Kelly Bryan, 62, asked Kasich the question at a forum hosted by the Commonwealth of California Club, telling the Ohio governor, “Gay people are human beings and not a lifestyle choice. Please respond without prayer being an answer.”
“In terms of me, I don’t believe in discrimination,” Kasich said. “I think there is a balance, however, between discrimination and people’s religious liberties. But I think we should just try to, like, take a chill pill, relax, and try to get along with one another a little bit better instead of trying to write some law to solve a problem that doesn’t frankly exist in big enough numbers to justify more lawmaking.”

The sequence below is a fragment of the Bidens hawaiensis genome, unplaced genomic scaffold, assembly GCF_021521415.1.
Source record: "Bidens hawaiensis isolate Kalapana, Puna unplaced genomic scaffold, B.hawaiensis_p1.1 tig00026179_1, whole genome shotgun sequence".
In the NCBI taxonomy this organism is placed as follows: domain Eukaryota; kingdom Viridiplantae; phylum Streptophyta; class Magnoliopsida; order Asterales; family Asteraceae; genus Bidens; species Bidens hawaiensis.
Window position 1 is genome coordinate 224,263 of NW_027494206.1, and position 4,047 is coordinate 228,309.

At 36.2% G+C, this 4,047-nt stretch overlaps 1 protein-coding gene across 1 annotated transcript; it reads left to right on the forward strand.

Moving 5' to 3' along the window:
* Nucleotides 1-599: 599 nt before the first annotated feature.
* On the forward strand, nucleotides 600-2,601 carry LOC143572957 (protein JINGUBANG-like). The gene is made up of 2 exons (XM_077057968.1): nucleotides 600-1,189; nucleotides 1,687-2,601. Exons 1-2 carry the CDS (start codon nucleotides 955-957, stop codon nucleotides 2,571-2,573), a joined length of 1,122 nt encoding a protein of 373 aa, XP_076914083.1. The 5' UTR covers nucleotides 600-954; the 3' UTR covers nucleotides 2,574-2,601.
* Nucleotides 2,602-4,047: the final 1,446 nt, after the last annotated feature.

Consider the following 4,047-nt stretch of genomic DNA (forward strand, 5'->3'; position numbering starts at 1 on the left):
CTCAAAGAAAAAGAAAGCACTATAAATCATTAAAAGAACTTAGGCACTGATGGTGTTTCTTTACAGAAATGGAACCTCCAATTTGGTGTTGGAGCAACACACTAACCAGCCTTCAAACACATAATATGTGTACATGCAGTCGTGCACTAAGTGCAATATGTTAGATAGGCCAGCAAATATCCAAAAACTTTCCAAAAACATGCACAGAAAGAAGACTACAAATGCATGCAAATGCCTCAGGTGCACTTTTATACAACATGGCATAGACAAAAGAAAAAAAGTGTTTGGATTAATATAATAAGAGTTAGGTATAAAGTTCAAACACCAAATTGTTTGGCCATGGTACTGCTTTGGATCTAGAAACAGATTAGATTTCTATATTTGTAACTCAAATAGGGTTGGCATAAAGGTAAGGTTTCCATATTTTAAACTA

Bryan responded by saying Republicans “don’t believe in marriage equality.”
“Well, no, they don’t tell me what to do about the platform. The Republican Party is my vehicle, not my master,” Kasich replied. “I have a right to define the Republican Party, too.”
Kasich added: “I believe in traditional marriage, (but) I just went to a gay wedding,” Kasich responded. “My wife and I went to the wedding. It was great, it was fine.”
Ohio Gov. John Kasich, in an interview with CNN’s Dana Bash yesterday, was asked whether he would do anything to stop the current flood of “religious liberty” laws that are targeting LGBTs across the country.
His answer? No.
And in his answer Kasich said, “If you feel as though somebody is doing something wrong against you, can you just for a second get over it?”
Mind you – in Kasich’s homestate of Ohio, you can be fired for being gay.
TJ Helmstetter, spokesman for the Democratic National Committee, issued a statement calling the governor out which read in part: